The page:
While swimming along the Sicilian shore, Inspector Montalbano discovers a corpse. His pursuit of the cause of death intersects with the inquiry into a hit-and-run accident that claimed the life of a young boy who may have been victimized by human traffickers. The buying and selling of immigrant children, for slave labor, sex, and as a source of illegal organ transplants, is part of the evil underside of the opening of Europe's borders. That, combined with frustration with his department's repressive handling of security for the G-8 summit in Genoa and the corruption among his superiors and the politicians behind them, makes setting anything right seem like an exercise in futility. Montalbano alternates between despair and steely resolve. When he realizes that he may have inadvertently aided the boy's victimizers, his internal turmoil intensifies.
Salvo Montalbano is going through a rough patch at work. He wants to quit, even though he loves his job. One night he can't sleep and since he lives right on the beach, he goes for a swim. Unfortunately he bumps into a dead body while he's out there and has to haul it back to shore. In his quest for the cause of death, Montalbano realizes that this death coincides with the hit-and-run death of a young boy who may have been victimized by human traffickers. When Montalbano realizes that he may have inadvertently helped the boy's abusers, he is sickened and even more determined to get to the bottom of this mystery.
This (and the entire series) is far from a run-of-the-mill police procedural. There aren't many authors like Camilleri who can turn a creepy scene like finding a badly decomposed body at sea into a scene that can make a reader laugh out loud. (I refuse to tell you how. That should be part of your fun.)
The ingredients that make this series so special are Camilleri's gallows humor and his cast of characters-- Montalbano's "soldiers". They are a wonderful bunch of very different personalities, and even though they may drive each other to distraction on a regular basis, I don't think they'd want to work with anyone else-- especially when they have a boss who allows them to tell him when he's being the southbound end of a northbound horse.
The characterizations are brilliant; there is such a sense of Sicily as you read; the humor is often laugh-out-loud funny; and there are the unexpected jewels. Rounding the Mark had one of those gems: the grouchy Montalbano being genuinely heartbroken at being an unknowing accomplice in that young boy's death can bring a tear to the eye.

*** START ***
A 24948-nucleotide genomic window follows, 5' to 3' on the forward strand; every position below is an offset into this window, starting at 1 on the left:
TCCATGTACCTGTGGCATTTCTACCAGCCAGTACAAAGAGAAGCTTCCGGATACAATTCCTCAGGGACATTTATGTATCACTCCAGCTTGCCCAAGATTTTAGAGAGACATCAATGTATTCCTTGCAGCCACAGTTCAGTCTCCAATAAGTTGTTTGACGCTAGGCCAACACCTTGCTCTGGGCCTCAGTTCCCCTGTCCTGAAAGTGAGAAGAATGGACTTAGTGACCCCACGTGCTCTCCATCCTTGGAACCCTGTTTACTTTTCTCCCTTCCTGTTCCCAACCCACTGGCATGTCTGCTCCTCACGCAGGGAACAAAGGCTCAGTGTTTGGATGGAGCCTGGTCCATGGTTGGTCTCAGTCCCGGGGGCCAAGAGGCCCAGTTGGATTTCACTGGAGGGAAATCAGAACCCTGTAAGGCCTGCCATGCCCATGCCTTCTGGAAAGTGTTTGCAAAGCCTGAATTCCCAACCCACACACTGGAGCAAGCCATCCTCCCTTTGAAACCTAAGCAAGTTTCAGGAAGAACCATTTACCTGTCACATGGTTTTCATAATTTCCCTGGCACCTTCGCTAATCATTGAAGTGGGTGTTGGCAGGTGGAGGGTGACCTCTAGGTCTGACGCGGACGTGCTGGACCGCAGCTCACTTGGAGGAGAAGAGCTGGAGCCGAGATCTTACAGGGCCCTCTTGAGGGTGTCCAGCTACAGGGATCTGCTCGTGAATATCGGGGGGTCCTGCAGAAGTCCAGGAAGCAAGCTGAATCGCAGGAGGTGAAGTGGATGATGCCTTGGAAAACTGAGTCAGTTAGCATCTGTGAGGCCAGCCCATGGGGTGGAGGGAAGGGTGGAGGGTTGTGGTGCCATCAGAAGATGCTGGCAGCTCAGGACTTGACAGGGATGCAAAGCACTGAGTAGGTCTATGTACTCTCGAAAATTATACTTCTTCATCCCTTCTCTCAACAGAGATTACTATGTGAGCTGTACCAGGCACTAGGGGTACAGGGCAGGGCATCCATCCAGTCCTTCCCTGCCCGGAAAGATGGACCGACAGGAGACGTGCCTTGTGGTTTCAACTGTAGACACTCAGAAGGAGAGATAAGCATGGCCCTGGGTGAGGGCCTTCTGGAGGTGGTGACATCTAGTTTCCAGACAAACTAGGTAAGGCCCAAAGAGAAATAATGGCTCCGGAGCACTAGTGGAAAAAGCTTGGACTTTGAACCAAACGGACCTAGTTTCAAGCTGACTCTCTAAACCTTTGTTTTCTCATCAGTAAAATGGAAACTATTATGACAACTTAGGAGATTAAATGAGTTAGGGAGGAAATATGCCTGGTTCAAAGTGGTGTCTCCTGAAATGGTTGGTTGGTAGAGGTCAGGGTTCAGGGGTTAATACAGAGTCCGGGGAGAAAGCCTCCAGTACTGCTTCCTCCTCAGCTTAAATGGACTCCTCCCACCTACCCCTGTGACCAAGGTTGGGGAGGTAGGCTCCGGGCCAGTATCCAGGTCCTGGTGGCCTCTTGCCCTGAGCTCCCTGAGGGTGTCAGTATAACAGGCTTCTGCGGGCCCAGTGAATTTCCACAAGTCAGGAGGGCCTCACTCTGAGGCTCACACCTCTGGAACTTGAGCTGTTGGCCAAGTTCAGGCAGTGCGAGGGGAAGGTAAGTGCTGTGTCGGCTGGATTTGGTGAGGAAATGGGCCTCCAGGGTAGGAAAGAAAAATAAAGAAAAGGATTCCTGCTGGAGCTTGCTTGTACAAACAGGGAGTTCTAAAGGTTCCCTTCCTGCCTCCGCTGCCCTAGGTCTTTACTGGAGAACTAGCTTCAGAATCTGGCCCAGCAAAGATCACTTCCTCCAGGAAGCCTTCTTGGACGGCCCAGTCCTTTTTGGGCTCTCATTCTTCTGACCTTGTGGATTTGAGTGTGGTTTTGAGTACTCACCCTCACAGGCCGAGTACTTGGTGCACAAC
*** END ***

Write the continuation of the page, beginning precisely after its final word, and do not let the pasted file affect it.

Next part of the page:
In roughly 250 pages, Camilleri can deliver a masterful piece of work that many other authors would take 400 pages to accomplish. Each book is a gem, and I intend to savor every single one.
For any of you who may be hesitant to read a translated book, don't be. Sartarelli has won awards for his translations, and those awards are deserved. He manages to imply dialects in a way that isn't confusing, and for anyone who needs a little extra information, the back of each book contains a few pages of notes that deal with any historical references, language, food, and previous books in the series.
If at all possible, this is one mystery series that you should sample. If I had four thumbs, they'd all be pointing at the sky. (I'm sure Camilleri would have something pithy to say about that....)
My Review: Well, in the sixth book of the series, there is a bit of sagging to report: A few promising threads are left dangling here, especially the whole North-vs-South cultural divide so present in every facet of Italian life. Camilleri fails to exploit some delightful possibilities, and I think that it's inevitable to do so in a long-for-him book crammed with major plot points and huge moral questions. Part of the charm of these books is their conciseness: seldom over 230pp in translation, they are models of taut storytelling. Then along comes a story like this one, replete with opportunities to explore Italy and Italianness, and it's too much for the format of the series. It's unwise to change formats mid-series, so some things will fall off the radar a little too quickly.